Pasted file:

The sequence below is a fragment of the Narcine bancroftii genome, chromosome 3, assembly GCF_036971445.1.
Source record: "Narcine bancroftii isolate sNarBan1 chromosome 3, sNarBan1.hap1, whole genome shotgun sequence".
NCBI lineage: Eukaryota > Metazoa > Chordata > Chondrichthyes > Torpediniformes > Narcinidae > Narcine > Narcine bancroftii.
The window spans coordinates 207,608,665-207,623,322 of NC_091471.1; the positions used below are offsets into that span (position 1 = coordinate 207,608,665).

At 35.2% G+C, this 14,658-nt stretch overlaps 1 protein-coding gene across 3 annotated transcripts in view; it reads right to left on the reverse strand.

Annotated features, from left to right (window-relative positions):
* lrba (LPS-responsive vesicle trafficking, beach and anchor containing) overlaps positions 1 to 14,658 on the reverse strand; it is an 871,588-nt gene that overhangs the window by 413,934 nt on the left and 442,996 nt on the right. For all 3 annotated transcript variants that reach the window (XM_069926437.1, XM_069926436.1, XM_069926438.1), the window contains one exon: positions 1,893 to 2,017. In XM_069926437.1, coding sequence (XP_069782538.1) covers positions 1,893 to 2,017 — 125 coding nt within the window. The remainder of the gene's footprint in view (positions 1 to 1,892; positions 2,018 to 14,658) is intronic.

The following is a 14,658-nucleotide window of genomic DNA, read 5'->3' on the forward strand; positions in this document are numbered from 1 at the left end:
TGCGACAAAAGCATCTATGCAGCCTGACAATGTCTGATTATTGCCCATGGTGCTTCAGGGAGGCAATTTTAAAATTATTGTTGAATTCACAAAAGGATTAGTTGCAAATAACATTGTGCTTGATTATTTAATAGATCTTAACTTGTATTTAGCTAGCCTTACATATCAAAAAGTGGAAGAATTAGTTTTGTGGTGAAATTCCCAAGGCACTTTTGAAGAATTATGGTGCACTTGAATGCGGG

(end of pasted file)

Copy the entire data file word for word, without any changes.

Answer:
The sequence below is a fragment of the Narcine bancroftii genome, chromosome 3, assembly GCF_036971445.1.
Source record: "Narcine bancroftii isolate sNarBan1 chromosome 3, sNarBan1.hap1, whole genome shotgun sequence".
NCBI lineage: Eukaryota > Metazoa > Chordata > Chondrichthyes > Torpediniformes > Narcinidae > Narcine > Narcine bancroftii.
The window spans coordinates 207,608,665-207,623,322 of NC_091471.1; the positions used below are offsets into that span (position 1 = coordinate 207,608,665).

At 35.2% G+C, this 14,658-nt stretch overlaps 1 protein-coding gene across 3 annotated transcripts in view; it reads right to left on the reverse strand.

Annotated features, from left to right (window-relative positions):
* lrba (LPS-responsive vesicle trafficking, beach and anchor containing) overlaps positions 1 to 14,658 on the reverse strand; it is an 871,588-nt gene that overhangs the window by 413,934 nt on the left and 442,996 nt on the right. For all 3 annotated transcript variants that reach the window (XM_069926437.1, XM_069926436.1, XM_069926438.1), the window contains one exon: positions 1,893 to 2,017. In XM_069926437.1, coding sequence (XP_069782538.1) covers positions 1,893 to 2,017 — 125 coding nt within the window. The remainder of the gene's footprint in view (positions 1 to 1,892; positions 2,018 to 14,658) is intronic.

The following is a 14,658-nucleotide window of genomic DNA, read 5'->3' on the forward strand; positions in this document are numbered from 1 at the left end:
TGCGACAAAAGCATCTATGCAGCCTGACAATGTCTGATTATTGCCCATGGTGCTTCAGGGAGGCAATTTTAAAATTATTGTTGAATTCACAAAAGGATTAGTTGCAAATAACATTGTGCTTGATTATTTAATAGATCTTAACTTGTATTTAGCTAGCCTTACATATCAAAAAGTGGAAGAATTAGTTTTGTGGTGAAATTCCCAAGGCACTTTTGAAGAATTATGGTGCACTTGAATGCGGG